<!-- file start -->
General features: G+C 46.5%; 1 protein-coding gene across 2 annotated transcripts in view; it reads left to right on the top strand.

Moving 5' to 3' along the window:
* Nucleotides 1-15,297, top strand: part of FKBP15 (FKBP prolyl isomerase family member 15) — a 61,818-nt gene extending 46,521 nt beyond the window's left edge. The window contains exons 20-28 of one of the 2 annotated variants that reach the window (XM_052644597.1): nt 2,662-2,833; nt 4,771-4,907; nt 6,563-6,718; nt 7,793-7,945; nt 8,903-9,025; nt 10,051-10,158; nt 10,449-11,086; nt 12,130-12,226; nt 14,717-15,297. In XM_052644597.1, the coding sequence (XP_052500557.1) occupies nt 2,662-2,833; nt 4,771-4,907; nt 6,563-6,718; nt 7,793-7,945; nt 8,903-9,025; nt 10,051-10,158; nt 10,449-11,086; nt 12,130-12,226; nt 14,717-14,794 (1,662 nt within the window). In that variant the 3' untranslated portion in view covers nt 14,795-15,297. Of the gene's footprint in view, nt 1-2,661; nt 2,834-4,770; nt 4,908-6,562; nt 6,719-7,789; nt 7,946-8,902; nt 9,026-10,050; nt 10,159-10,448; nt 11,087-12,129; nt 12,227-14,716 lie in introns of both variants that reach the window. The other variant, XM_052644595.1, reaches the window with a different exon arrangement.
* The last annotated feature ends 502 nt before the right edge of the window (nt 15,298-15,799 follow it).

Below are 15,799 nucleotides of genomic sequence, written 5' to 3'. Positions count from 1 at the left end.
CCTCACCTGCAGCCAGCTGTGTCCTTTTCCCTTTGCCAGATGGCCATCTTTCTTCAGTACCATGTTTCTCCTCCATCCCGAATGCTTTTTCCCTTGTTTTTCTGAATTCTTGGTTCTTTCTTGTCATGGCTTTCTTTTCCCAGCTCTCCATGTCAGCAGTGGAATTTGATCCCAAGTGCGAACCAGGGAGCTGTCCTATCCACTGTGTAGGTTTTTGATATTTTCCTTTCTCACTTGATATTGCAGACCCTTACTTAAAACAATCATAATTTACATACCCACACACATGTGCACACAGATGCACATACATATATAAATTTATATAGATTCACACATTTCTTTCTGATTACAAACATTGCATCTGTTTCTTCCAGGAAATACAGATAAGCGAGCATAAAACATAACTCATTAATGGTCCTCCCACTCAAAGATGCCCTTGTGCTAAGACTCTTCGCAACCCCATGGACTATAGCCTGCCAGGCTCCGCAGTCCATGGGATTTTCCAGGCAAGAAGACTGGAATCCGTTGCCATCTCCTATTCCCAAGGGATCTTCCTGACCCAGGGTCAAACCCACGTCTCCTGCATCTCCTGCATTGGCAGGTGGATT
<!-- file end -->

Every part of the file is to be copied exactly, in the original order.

General features: G+C 46.5%; 1 protein-coding gene across 2 annotated transcripts in view; it reads left to right on the top strand.

Moving 5' to 3' along the window:
* Nucleotides 1-15,297, top strand: part of FKBP15 (FKBP prolyl isomerase family member 15) — a 61,818-nt gene extending 46,521 nt beyond the window's left edge. The window contains exons 20-28 of one of the 2 annotated variants that reach the window (XM_052644597.1): nt 2,662-2,833; nt 4,771-4,907; nt 6,563-6,718; nt 7,793-7,945; nt 8,903-9,025; nt 10,051-10,158; nt 10,449-11,086; nt 12,130-12,226; nt 14,717-15,297. In XM_052644597.1, the coding sequence (XP_052500557.1) occupies nt 2,662-2,833; nt 4,771-4,907; nt 6,563-6,718; nt 7,793-7,945; nt 8,903-9,025; nt 10,051-10,158; nt 10,449-11,086; nt 12,130-12,226; nt 14,717-14,794 (1,662 nt within the window). In that variant the 3' untranslated portion in view covers nt 14,795-15,297. Of the gene's footprint in view, nt 1-2,661; nt 2,834-4,770; nt 4,908-6,562; nt 6,719-7,789; nt 7,946-8,902; nt 9,026-10,050; nt 10,159-10,448; nt 11,087-12,129; nt 12,227-14,716 lie in introns of both variants that reach the window. The other variant, XM_052644595.1, reaches the window with a different exon arrangement.
* The last annotated feature ends 502 nt before the right edge of the window (nt 15,298-15,799 follow it).

Below are 15,799 nucleotides of genomic sequence, written 5' to 3'. Positions count from 1 at the left end.
CCTCACCTGCAGCCAGCTGTGTCCTTTTCCCTTTGCCAGATGGCCATCTTTCTTCAGTACCATGTTTCTCCTCCATCCCGAATGCTTTTTCCCTTGTTTTTCTGAATTCTTGGTTCTTTCTTGTCATGGCTTTCTTTTCCCAGCTCTCCATGTCAGCAGTGGAATTTGATCCCAAGTGCGAACCAGGGAGCTGTCCTATCCACTGTGTAGGTTTTTGATATTTTCCTTTCTCACTTGATATTGCAGACCCTTACTTAAAACAATCATAATTTACATACCCACACACATGTGCACACAGATGCACATACATATATAAATTTATATAGATTCACACATTTCTTTCTGATTACAAACATTGCATCTGTTTCTTCCAGGAAATACAGATAAGCGAGCATAAAACATAACTCATTAATGGTCCTCCCACTCAAAGATGCCCTTGTGCTAAGACTCTTCGCAACCCCATGGACTATAGCCTGCCAGGCTCCGCAGTCCATGGGATTTTCCAGGCAAGAAGACTGGAATCCGTTGCCATCTCCTATTCCCAAGGGATCTTCCTGACCCAGGGTCAAACCCACGTCTCCTGCATCTCCTGCATTGGCAGGTGGATT